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APM Terminals’ Productivity Tops Global Terminal Performance Rankings Again

APM Terminals Yokohama retains global productivity top spot with 186 crane moves per hour; 12 facilities named to global productivity leadership rankings, including top performing container terminals in Europe and North America in 2014.

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New York A total of 12 port facilities within the APM Terminals Global Terminal Network scored positions within the JOC Group’s 2014 annual global port and terminal productivity rankings, including APM Terminals Yokohama, which again led all container facilities with 186 crane moves per hour (MPH) with a vessel alongside. Nine facilities either operated by APM Terminals, or in which APM Terminals holds a significant financial interest, were included among the world’s 25 most productive terminals, with three more members of the APM Terminals portfolio listed as among regional top performers.

“Productivity will become the crucial determining factor in port call selection, as larger vessels and shipping alliances increase port call container volume concentrations, and we are proud of the efforts of our staff and our partners, in meeting this challenge so convincingly this past year” said APM Terminals Chief Operating Officer Jeff De Best.

Six terminals, in which APM Terminals is an investor or joint venture partner, among the Top 25 global leaders, are located at Chinese ports: Qingdao Qianwan Container Terminal, and Tianjin Port Alliance International Container Terminal tied for third place with 136 MPH; Xiamen Songyu Container Terminal, tied for sixth place with 124 MPH;  Tianjin Port Euroasia International Container Terminal, is in seventh place with 121 MPH; Guangzhou South China Oceangate Container Terminal, ranked 10th with 117 MPH;  and Dalian Port Container Terminal, ranked 12th, with 108 MPH.  South Asia Gateway Terminal, in Colombo, Sri Lanka, is tied for 11th place with 111 MPH.

APM Terminals Rotterdam tied for first place among European terminal operations with 101 MPH, a performance which also merited a three-way tie for 16th place among the global terminal productivity leaders. APM Terminals Los Angeles was the highest ranking port for productivity in North America, with 92 MPH. Within the JOC Group’s “Europe, Middle East and Africa” grouping, The Port of Salalah, Oman; and NTB North Sea Terminal Bremerhaven, in both of which APM Terminals is a shareholder, tied for fifth place with 96 MPH. In productivity while working vessels of over 8,000 TEU capacity, Qingdao Qianwan Container Terminal (QQCT) tied for first place globally, with 157 MPH.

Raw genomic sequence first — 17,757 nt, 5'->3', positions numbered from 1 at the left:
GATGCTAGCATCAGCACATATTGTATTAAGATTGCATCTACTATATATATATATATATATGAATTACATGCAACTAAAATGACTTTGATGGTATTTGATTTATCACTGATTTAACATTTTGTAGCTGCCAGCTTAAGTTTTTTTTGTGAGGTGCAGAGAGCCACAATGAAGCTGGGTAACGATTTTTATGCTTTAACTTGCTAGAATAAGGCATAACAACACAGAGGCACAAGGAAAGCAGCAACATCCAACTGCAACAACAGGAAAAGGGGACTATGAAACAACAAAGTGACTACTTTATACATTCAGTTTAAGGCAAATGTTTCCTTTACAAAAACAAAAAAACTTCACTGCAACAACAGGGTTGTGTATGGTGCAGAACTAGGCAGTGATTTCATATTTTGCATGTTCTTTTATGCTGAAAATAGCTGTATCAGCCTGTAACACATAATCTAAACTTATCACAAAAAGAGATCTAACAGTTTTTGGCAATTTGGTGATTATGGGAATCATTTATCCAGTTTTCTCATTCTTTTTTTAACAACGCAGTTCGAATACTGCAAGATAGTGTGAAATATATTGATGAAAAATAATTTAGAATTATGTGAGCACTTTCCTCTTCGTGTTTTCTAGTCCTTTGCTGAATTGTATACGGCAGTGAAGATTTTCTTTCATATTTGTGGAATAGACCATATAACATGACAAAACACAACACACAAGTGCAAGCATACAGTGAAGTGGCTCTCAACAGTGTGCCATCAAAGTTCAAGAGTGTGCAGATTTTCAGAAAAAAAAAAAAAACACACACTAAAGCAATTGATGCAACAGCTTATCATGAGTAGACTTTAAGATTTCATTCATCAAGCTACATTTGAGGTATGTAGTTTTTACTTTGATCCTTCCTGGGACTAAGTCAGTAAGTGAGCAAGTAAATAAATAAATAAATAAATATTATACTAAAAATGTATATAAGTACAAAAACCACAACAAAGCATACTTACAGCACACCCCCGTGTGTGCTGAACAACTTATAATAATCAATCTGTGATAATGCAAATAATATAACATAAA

All JOC study rankings were calculated from a database with a minimum of 100 vessel call records generated in 2014.

Source APM Terminals

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  • Chaim Shacham

    The numbers of mph are all impressive, and generally will indicate the length of time the vessel will spend in port, which as we all know, the shorter the better.
    However advising the Vessel hourly productivity without mentioning the number of cranes used to reach it, falls shorter of expectations.
    Depending on the port in question, the higher the number of cranes (in order to achieve the highest vessel productivity), the higher the total cost. In other words, a very high vessel productivity may be counter productive when the cost factor is considered.
    So, if 186 moves per hour were achieved with 6 cranes (~30 moves per crane hour) or with 4 cranes (~46.5 moves per crane hour) makes a big difference when the bills are presented for payment.

    Captain Chaim Shacham / Maritime Services.

  • alex

    well said Chaim, many factors need to be taking into consideration

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